Defendants, however, urge the court to construe the statute in an even broader scope, to cover removal of the property by a subsequent owner. In support of this contention defendants point out the necessity of collecting taxes. On that point I need only to note that tax laws must be imposed by the Legislature and not by the courts. This principle was enunciated in Shackelton v. Board of Councilmen of Town of Guttenberg, 39 N.J.L. 660 (Sup. Ct. 1877):
"Every lawful tax rests upon legislative enactment, and subordinate bodies that seek to impose such a burden upon the citizen, must be able to show a power so to do, derived from positive statute. * * * [T]he power of taxation is a high prerogative of sovereignty, and one whose exercise directly divests the citizen of his property * * *. Nothing short of express words or necessary implication will answer the purpose." (at pp. 662-663)
The court does not find the express words or positive power to authorize the imposition of a tax burden in the circumstances of this case for the reasons heretofore stated.
Statements appended to bills before passage are useful aids in ascertaining legislative intent, although a considered
[89 NJSuper Page 595]
judgment as to the weight to be accorded them must be exercised. Howard Savings Inst. v. Kielb, 38 N.J. 186 (1962), and Morris & Essex Invest. Co. v. Director of Division of Taxation, 33 N.J. 24 (1960). Mindful of this cautionary rule, and having already reached a conclusion as to the meaning of the statute, I find that the statement attached to the bill which was finally enacted as the Moving Permit Statute offers support for my conclusion and clarification of the legislative intent. The statement reads, in part, as follows:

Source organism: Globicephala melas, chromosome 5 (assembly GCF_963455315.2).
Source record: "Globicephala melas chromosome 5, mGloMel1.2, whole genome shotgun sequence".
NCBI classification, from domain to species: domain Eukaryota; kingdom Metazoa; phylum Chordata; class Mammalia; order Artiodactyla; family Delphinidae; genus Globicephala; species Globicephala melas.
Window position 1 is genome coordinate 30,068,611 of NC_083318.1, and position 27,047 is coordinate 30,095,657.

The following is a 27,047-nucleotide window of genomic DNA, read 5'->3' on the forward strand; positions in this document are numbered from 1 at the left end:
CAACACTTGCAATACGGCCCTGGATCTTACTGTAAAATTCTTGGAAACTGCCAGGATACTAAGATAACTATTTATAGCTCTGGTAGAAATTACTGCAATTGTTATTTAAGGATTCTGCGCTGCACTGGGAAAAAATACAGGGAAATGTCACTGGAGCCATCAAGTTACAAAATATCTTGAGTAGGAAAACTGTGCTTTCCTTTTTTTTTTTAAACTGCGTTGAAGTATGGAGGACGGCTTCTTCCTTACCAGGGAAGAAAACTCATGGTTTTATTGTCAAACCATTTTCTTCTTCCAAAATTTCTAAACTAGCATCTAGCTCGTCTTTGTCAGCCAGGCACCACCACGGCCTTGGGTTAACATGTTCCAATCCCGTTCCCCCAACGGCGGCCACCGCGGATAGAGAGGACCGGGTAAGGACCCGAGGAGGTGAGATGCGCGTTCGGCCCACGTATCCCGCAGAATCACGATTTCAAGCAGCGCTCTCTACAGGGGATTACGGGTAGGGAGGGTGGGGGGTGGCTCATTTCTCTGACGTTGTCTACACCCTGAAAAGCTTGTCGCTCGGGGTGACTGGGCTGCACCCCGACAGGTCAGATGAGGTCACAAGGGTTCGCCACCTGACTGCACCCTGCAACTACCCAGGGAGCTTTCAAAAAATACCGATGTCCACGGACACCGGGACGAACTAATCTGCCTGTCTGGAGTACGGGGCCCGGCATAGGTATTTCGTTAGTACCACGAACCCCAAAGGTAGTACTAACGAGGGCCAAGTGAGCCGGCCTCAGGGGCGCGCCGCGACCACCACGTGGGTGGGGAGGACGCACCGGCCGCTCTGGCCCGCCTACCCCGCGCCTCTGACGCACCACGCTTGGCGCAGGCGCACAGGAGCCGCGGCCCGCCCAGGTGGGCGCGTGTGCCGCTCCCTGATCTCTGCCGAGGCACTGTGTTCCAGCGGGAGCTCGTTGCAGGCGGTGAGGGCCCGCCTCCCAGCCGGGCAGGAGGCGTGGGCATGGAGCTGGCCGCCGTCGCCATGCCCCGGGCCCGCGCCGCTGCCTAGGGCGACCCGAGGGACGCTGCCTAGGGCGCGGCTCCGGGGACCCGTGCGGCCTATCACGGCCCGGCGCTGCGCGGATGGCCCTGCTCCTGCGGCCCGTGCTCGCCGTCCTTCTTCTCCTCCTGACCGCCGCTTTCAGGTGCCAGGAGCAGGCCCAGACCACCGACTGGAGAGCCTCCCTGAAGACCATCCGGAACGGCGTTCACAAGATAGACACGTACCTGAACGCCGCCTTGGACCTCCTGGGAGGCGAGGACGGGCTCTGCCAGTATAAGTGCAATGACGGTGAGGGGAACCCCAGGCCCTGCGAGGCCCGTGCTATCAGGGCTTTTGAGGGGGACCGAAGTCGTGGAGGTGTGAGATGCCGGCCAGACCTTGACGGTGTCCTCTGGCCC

"This bill is designed to provide an effective means for the collection of taxes assessed on tangible personal property. In the past, removal of persons owing such taxes has resulted in forced abatement of thousands of dollars of this type of taxes. * * * Passage of this act will insure municipalities against further loss of such revenues.' (Emphasis added)
Defendants rely on this statement in support of their position. I fail to see any merit in that argument. The statement evidences an intent to require the person assessed to pay his own taxes due before removing the property from the taxing jurisdiction, and not to require payment of taxes assessed to a prior owner of the property sought to be removed.
In view of the conclusion and holding aforesaid, it is unnecessary to consider the constitutional argument raised by the plaintiff.
Holding as I do that under the Moving Permit Statute and the ordinance in question an applicant for a moving permit is not required to pay personal property taxes assessed to a prior owner, I render judgment accordingly and order the borough attorney to return the sum of $1525 to the plaintiff. Counsel will submit an order pursuant to R.R. 4:55-1.